FDA approval right out of Academia doesn’t happen often nevertheless for these collaborators, UCSF and UCLA, together they accomplished this. At both institutions, faculty from the Departments of Radiology, Urology, Radiation Oncology and Medical Oncology led this endeavor. Study investigators included UCSF’s Dr. Thomas Hope, Director of Molecular Therapy in the Department of Radiology and UCLA’s Drs. Johannes Czernin, Chief and Jeremie Calais, Assistant Professor, both at the Ahmanson Translational Imaging Division of the Department of Molecular and Medical Pharmacology. To support these studies UCSF Urology through philanthropy supplied the resources necessary for the study at UCSF. Among these philanthropists include the Prostate Cancer Foundation, who has invested over $26 million in research on PSMA since inception in 1993.
These pivotal studies, two prospective multi-site clinical trials were performed in which, 960 men with prostate cancer underwent the PSMA PET technique. At UCSF the Department of Urology, drove a strong and very substantial recruitment effort. In one study investigators evaluated the PET imaging agent (Ga- 68-PSMA-11) for its ability to detect prostate cancer cells in patients with biochemical recurrence after prostatectomy and radiation therapy. In another study, investigators aimed to see how well this PET imaging agent can detect prostate cancer that has recurred in patients after initial therapy. The findings in these studies project that PSMA PET technique can detect the location prostate cancer cells earlier and more effectively than current imaging techniques. Learn more about these studies at ClinicalTrials.org: Gallium-68 PSMA-11 Positron Emission Tomography (PET) Imaging in Patients With Biochemical Recurrence and Gallium Ga 68-labeled PSMA-11 PET/CT in Detecting Recurrent Prostate Cancer in Patients After Initial Therapy
Patients may be eligible for PSMA PET imaging at initial diagnosis with prostate cancer or who have been already diagnosed, treated and their prostate cancer returned. In this imaging technique, the PET imaging agent is injected into the body and attaches to proteins known as prostate-specific membrane antigens. Prostate cancer cells overexpress these proteins on their surface. This agent (GA-68-PSMA-11) a radioactive tracer drug highlights, in the imaging scan the places where the prostate cancer cells are located.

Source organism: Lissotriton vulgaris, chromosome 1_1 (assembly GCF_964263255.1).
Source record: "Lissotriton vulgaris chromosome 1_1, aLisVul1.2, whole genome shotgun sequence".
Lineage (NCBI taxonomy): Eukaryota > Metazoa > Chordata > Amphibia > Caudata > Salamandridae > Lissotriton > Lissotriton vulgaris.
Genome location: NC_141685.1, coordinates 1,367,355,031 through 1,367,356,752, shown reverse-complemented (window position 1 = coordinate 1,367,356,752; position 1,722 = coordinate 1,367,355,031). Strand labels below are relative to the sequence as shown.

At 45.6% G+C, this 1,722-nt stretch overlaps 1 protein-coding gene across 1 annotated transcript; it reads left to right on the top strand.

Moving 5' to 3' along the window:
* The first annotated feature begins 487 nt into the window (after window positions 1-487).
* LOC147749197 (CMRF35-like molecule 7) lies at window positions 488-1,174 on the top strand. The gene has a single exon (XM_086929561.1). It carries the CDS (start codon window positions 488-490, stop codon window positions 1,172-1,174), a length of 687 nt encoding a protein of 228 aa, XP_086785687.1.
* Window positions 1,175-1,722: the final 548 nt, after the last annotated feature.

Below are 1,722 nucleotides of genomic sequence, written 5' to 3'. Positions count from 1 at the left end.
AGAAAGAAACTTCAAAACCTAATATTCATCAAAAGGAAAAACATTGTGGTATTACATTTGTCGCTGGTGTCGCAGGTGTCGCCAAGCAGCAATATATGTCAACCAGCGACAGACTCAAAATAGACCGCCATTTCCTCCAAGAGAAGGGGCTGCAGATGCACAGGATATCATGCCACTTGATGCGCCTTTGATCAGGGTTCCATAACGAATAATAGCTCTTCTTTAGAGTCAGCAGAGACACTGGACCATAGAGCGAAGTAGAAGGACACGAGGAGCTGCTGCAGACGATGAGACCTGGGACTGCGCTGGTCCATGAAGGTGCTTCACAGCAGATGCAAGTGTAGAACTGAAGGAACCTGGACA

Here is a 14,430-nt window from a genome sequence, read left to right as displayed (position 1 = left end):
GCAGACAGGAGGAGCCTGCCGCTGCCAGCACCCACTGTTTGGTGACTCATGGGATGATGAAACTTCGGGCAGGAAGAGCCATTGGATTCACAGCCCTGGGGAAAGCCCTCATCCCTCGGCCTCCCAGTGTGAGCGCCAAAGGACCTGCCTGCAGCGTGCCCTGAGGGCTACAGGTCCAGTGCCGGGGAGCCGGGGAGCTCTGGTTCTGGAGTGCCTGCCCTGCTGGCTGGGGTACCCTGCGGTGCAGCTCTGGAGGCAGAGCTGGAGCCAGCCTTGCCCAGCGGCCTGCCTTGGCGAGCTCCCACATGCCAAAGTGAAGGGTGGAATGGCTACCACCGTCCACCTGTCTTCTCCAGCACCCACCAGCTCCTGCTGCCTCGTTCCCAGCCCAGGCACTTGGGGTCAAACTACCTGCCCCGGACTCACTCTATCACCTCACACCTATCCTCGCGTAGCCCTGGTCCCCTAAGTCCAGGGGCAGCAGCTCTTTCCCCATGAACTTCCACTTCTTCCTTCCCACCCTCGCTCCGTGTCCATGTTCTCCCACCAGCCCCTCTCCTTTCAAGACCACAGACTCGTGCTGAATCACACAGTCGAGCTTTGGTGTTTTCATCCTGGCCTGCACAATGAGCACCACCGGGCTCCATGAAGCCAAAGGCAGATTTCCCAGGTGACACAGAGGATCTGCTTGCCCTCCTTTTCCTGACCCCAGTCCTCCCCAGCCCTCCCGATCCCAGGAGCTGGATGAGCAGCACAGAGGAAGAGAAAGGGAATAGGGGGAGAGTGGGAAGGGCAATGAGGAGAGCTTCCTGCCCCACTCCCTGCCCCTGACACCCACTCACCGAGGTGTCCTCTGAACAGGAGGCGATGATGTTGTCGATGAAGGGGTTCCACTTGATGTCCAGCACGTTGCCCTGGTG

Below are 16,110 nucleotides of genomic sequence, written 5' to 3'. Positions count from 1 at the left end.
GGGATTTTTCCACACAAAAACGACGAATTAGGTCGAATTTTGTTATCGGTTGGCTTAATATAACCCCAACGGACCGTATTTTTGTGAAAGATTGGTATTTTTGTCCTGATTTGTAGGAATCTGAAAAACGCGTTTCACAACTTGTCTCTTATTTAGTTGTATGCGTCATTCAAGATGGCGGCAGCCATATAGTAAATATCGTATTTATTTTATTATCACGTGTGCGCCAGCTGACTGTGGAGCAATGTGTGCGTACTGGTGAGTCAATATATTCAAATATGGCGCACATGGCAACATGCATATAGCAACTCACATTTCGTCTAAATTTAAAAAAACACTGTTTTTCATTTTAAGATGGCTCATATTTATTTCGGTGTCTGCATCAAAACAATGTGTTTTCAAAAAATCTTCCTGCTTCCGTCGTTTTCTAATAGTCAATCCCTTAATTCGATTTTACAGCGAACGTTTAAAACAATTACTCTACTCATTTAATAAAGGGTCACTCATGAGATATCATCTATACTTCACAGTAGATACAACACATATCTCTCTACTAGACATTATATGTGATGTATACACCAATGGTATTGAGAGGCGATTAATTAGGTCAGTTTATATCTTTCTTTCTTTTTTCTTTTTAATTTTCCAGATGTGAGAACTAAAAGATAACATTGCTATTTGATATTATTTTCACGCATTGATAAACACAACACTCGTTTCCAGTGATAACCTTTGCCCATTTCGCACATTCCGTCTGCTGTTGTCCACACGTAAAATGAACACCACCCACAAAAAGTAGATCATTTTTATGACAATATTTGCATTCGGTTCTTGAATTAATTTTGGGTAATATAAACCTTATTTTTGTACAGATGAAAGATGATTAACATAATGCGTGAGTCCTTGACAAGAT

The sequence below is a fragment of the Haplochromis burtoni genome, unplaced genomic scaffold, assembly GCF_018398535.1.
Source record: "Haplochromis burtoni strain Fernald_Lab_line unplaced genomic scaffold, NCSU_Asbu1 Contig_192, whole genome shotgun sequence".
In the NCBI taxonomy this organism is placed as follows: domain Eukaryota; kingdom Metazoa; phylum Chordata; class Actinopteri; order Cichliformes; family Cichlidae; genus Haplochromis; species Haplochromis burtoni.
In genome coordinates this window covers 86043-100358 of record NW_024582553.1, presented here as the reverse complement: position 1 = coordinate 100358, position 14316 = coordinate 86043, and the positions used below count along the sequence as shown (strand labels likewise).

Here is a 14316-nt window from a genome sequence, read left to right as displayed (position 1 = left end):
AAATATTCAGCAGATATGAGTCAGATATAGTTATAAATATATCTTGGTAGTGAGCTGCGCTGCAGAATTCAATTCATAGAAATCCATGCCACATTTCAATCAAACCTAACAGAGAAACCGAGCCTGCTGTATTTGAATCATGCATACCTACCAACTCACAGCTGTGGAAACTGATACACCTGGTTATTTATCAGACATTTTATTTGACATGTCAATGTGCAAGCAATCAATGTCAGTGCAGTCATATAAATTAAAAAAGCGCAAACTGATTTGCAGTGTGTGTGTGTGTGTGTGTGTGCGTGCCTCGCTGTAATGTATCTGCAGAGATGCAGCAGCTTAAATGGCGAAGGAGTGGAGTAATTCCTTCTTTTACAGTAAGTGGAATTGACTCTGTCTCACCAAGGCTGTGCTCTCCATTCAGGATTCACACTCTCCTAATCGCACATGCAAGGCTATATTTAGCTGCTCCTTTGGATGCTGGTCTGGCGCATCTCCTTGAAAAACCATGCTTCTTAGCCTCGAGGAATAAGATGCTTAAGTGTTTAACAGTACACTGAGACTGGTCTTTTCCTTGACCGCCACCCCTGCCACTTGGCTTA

“I believe PSMA PET imaging in men with prostate cancer is a game changer because its use will lead to better, more efficient and precise care,” said Peter Carroll, MD, MPH, a professor at the UCSF Helen Diller Family Comprehensive Cancer Center.
Dr. Carroll is one of the UCSF Department of Urology’s Faculty who has played an integral role in prostate research including its induction, detection, and treatment. Furthermore, members of the UCSF Department of Urology, including Drs. Carroll and Nguyen, have been involved in additional trials (OSPREY and CONDOR), of products such as PyLTM, an investigational fluorinated PSMA-targeted PET imaging agent that allows one to see localized prostate cancer, in addition to bone and soft tissue metastases to help detect recurrent metastatic prostate cancer, which recently granted priority review and is next in line for FDA approval. They are also, leading a phase one trial with Intuitive Surgicals Inc. for an intraoperative PSMA fluorophore which is designed to enhance direct visualization and removal of microscopic cancerous tissues outside the prostate and nearby lymph metastatic lymph nodes during robotic surgery. This innovative study is first in human and only open at UCSF. All of these trials are a reflection of the Department’s deep commitment to the improved care of men with prostate cancer. The department is deeply committed to collaboration which enables such discoveries and is very grateful to those advocates who supply the resources to test new technology.